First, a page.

How does one become a better birder? This is a question I have been asked many times. It is difficult to answer without preaching, but I’ll give it a try.
The first thing I would recommend is to join a bird club such as the Denver Field Ornithologists. They have regularly scheduled fieldtrips every weekend. By taking part in these and admitting you’re a beginner, you will find the trip leader and most of the participants will be very helpful. They love to help beginners see a new bird, and being human, they love to see a newcomer make the same mistakes they did when they were just starting out.
Two of the cardinal sins of birding are motion and talking. This puts me in big trouble because I am a talker, and I use my hands when I talk. Both of these habits are no-no’s to birding. You cannot wave your arm to get others to come see what you have found for the motion will startle the bird, and it will be gone before anyone can come to see it. Loud talking, they say, will also frighten a bird. Therefore, no chattering, gossiping or other sounds that might frighten a bird. Just be silent and look for bird movement in the brush ahead.
Another thing to consider is what to wear while birding. Some leaders say you should never wear red or white in the field for their brightness makes you more noticeable and therefore more likely to frighten away the birds. I have a white windbreaker that I frequently wear in winter. I do not stand out against the snow and often can approach birds quite closely. Red is often an exciting color to birds for it is often connected in some way with their courtship, so unless you want to be attacked by a wild turkey, it is probably best to leave that new red shirt at home.
Many people advise wearing green as it allows you to blend into the background. If that is your goal, khaki is probably a better choice locally for things turn tan very early in this dry area. I don’t find color is that important unless it makes you stand out against the background.
Birding is fun alone or with a companion, but I find large groups to be disconcerting. This is because in a large group, you will inevitably find a group of chatterers, and there is always more motion. Two people can work together by walking along opposite sides of a hedgerow, one often scaring a bird into the vision of the other. A bird scared by the birder on the right side of the row will fly into the row and emerge on the left side where an observant partner gets all the birds. This works well as long as the two people keep their pace coordinated.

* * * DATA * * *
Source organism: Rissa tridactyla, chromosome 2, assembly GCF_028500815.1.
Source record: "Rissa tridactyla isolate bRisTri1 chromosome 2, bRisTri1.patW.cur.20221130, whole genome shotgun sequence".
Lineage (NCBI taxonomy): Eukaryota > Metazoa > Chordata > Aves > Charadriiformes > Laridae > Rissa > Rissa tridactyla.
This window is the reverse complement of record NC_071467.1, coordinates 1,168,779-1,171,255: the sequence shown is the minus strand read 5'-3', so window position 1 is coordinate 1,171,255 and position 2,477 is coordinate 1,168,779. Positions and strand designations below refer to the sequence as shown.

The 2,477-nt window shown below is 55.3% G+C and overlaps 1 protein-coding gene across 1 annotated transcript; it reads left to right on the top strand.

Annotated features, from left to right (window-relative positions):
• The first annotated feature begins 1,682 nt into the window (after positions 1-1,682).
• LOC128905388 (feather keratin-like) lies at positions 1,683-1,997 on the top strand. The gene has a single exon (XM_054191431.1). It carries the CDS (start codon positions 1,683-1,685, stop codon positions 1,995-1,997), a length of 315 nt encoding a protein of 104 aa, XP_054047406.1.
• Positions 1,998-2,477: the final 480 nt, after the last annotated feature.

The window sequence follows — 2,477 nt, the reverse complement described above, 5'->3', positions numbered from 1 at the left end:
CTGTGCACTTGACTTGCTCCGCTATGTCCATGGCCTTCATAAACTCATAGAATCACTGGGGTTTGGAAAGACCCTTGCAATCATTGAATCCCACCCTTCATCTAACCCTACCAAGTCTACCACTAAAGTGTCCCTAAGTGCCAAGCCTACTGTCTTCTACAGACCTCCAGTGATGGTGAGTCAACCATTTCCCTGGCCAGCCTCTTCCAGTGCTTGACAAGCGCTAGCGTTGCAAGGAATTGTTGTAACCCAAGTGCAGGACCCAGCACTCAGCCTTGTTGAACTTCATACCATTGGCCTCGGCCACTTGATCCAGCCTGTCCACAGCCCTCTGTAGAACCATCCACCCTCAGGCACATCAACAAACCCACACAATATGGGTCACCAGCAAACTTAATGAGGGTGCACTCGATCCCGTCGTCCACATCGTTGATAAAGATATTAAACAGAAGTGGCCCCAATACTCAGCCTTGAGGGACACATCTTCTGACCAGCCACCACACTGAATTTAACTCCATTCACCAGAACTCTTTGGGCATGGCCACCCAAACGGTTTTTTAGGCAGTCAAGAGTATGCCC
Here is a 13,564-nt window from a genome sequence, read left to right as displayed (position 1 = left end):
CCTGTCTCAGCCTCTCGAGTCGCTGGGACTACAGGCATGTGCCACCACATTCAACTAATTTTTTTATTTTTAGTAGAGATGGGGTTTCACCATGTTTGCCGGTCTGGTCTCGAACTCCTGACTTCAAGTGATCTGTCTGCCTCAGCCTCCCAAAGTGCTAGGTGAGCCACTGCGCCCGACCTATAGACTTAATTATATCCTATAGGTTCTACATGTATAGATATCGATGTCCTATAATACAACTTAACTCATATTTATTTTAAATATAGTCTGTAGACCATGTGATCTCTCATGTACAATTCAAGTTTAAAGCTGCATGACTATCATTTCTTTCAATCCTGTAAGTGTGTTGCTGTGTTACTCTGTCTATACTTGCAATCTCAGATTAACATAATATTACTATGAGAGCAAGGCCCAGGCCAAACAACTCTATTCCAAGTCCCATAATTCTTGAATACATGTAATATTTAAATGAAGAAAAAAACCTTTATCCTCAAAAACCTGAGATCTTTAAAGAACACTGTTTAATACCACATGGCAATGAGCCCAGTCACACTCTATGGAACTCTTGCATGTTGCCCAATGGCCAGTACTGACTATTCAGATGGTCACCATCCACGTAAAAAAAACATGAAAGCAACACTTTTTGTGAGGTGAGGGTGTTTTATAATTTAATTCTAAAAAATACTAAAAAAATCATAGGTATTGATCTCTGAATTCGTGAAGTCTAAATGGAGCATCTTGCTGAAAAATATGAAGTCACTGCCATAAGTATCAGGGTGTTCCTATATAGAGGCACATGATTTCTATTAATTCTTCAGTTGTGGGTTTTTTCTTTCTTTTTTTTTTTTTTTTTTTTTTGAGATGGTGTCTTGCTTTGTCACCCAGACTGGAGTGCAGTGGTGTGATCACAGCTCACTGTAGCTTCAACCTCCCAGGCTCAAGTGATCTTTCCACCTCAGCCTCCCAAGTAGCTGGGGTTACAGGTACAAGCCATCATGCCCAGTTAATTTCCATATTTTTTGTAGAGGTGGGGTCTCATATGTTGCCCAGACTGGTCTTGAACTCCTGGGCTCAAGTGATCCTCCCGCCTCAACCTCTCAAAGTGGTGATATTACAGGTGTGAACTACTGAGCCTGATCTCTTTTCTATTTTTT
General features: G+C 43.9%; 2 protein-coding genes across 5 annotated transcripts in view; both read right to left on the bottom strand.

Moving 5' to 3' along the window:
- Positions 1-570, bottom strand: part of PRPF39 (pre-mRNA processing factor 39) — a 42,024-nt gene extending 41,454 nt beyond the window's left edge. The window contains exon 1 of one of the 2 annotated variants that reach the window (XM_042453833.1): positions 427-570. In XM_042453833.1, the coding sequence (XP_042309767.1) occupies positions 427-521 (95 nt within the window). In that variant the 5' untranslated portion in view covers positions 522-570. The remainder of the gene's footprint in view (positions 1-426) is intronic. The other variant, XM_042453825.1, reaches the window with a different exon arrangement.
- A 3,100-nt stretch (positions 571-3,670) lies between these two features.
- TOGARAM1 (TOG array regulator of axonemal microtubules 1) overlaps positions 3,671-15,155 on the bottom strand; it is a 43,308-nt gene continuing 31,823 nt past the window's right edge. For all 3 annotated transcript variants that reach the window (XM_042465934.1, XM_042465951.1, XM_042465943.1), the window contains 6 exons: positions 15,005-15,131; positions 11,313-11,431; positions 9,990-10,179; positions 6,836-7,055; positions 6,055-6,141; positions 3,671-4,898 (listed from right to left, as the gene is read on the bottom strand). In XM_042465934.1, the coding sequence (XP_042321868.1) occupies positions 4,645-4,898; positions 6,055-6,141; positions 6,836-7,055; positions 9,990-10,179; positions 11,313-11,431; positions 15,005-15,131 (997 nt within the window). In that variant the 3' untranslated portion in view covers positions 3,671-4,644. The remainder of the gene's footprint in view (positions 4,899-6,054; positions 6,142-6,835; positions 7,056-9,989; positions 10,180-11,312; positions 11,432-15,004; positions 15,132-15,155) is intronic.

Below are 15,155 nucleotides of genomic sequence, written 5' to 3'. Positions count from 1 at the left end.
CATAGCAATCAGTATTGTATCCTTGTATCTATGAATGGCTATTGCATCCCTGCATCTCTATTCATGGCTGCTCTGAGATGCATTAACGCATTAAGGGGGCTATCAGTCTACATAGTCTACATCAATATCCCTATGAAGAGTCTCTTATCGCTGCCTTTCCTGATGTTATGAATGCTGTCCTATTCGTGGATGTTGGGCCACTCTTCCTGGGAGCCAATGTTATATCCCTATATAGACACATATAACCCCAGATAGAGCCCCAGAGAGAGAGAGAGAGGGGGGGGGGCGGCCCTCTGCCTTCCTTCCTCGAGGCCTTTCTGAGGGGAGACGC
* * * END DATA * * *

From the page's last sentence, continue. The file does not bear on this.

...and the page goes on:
One other thing that helps make you a better birder is to learn to look. Few people really look at the world around them. It is important that you learn to be observant about what is around you. In other words, you need to turn on your birding mode to be alert to what is around you: Watch for movement of birds and listen for song or scolding notes. You’re not just out for a walk; you are birding.
I have a friend who walked every morning about a mile along a back road near her house. She walked the same little piece of road every day and recorded the birds she saw. Her bird list was incredible. During migration, almost anything might show up; during the summer, only the regular nesting birds were there. But her list was amazing because she wasn’t just walking, she was birding and looking carefully at every bird she saw.
This same kind of alertness is necessary to see all the birds at your feeder. You should never look at your feeder expecting to see the same old thing. It is possible that a rare wintering bird may show up.
The Quaintances who live near Bailey have an amazing number of unusual birds at their feeders. This is partly due to their location in the river valley, but it also is because they are aware of what birds come to their feeders. It is also due to Mike’s incredible patience in setting up cameras to get pictures of any odd birds that may show up.
I wish you all many new birds in the brand new 2013.
Enjoy becoming a better birder.